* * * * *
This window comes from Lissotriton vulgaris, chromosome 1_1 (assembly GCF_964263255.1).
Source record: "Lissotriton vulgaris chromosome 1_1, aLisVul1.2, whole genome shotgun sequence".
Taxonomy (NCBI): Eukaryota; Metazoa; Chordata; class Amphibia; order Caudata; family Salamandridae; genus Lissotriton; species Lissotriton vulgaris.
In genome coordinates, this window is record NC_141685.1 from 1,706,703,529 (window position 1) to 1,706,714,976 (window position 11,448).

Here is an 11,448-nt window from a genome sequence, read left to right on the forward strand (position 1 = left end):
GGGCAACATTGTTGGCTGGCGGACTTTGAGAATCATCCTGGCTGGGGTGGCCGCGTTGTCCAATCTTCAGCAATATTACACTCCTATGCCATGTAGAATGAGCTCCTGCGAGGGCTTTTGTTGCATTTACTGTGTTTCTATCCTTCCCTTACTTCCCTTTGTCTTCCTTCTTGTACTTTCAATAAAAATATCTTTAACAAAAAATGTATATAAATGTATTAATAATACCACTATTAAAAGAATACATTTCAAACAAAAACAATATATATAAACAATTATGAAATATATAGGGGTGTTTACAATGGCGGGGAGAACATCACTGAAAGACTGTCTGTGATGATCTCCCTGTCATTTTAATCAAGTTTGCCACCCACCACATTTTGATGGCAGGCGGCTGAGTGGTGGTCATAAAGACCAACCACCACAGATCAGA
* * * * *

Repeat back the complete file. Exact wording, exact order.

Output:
This window comes from Lissotriton vulgaris, chromosome 1_1 (assembly GCF_964263255.1).
Source record: "Lissotriton vulgaris chromosome 1_1, aLisVul1.2, whole genome shotgun sequence".
Taxonomy (NCBI): Eukaryota; Metazoa; Chordata; class Amphibia; order Caudata; family Salamandridae; genus Lissotriton; species Lissotriton vulgaris.
In genome coordinates, this window is record NC_141685.1 from 1,706,703,529 (window position 1) to 1,706,714,976 (window position 11,448).

Here is an 11,448-nt window from a genome sequence, read left to right on the forward strand (position 1 = left end):
GGGCAACATTGTTGGCTGGCGGACTTTGAGAATCATCCTGGCTGGGGTGGCCGCGTTGTCCAATCTTCAGCAATATTACACTCCTATGCCATGTAGAATGAGCTCCTGCGAGGGCTTTTGTTGCATTTACTGTGTTTCTATCCTTCCCTTACTTCCCTTTGTCTTCCTTCTTGTACTTTCAATAAAAATATCTTTAACAAAAAATGTATATAAATGTATTAATAATACCACTATTAAAAGAATACATTTCAAACAAAAACAATATATATAAACAATTATGAAATATATAGGGGTGTTTACAATGGCGGGGAGAACATCACTGAAAGACTGTCTGTGATGATCTCCCTGTCATTTTAATCAAGTTTGCCACCCACCACATTTTGATGGCAGGCGGCTGAGTGGTGGTCATAAAGACCAACCACCACAGATCAGA